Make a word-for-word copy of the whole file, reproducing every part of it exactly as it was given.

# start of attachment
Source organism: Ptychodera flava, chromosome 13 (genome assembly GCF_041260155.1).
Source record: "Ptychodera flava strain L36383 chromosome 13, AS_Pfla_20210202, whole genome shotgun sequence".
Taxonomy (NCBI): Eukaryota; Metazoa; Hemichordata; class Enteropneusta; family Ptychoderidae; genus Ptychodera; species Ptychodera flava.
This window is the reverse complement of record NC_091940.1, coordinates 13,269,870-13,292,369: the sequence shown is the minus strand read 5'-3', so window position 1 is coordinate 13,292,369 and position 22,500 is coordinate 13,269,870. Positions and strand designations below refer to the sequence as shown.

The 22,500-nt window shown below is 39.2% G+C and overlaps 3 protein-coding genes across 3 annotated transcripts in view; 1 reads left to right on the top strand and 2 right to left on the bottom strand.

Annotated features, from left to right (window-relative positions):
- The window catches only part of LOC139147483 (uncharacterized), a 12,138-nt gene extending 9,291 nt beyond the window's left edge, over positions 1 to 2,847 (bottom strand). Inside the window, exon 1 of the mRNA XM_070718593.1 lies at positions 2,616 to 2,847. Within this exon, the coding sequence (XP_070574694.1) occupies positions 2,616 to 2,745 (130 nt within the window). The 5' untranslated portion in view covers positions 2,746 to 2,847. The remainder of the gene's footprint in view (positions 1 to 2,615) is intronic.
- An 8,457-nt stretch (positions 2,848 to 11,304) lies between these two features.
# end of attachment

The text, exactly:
Source organism: Ptychodera flava, chromosome 13 (genome assembly GCF_041260155.1).
Source record: "Ptychodera flava strain L36383 chromosome 13, AS_Pfla_20210202, whole genome shotgun sequence".
Taxonomy (NCBI): Eukaryota; Metazoa; Hemichordata; class Enteropneusta; family Ptychoderidae; genus Ptychodera; species Ptychodera flava.
This window is the reverse complement of record NC_091940.1, coordinates 13,269,870-13,292,369: the sequence shown is the minus strand read 5'-3', so window position 1 is coordinate 13,292,369 and position 22,500 is coordinate 13,269,870. Positions and strand designations below refer to the sequence as shown.

The 22,500-nt window shown below is 39.2% G+C and overlaps 3 protein-coding genes across 3 annotated transcripts in view; 1 reads left to right on the top strand and 2 right to left on the bottom strand.

Annotated features, from left to right (window-relative positions):
- The window catches only part of LOC139147483 (uncharacterized), a 12,138-nt gene extending 9,291 nt beyond the window's left edge, over positions 1 to 2,847 (bottom strand). Inside the window, exon 1 of the mRNA XM_070718593.1 lies at positions 2,616 to 2,847. Within this exon, the coding sequence (XP_070574694.1) occupies positions 2,616 to 2,745 (130 nt within the window). The 5' untranslated portion in view covers positions 2,746 to 2,847. The remainder of the gene's footprint in view (positions 1 to 2,615) is intronic.
- An 8,457-nt stretch (positions 2,848 to 11,304) lies between these two features.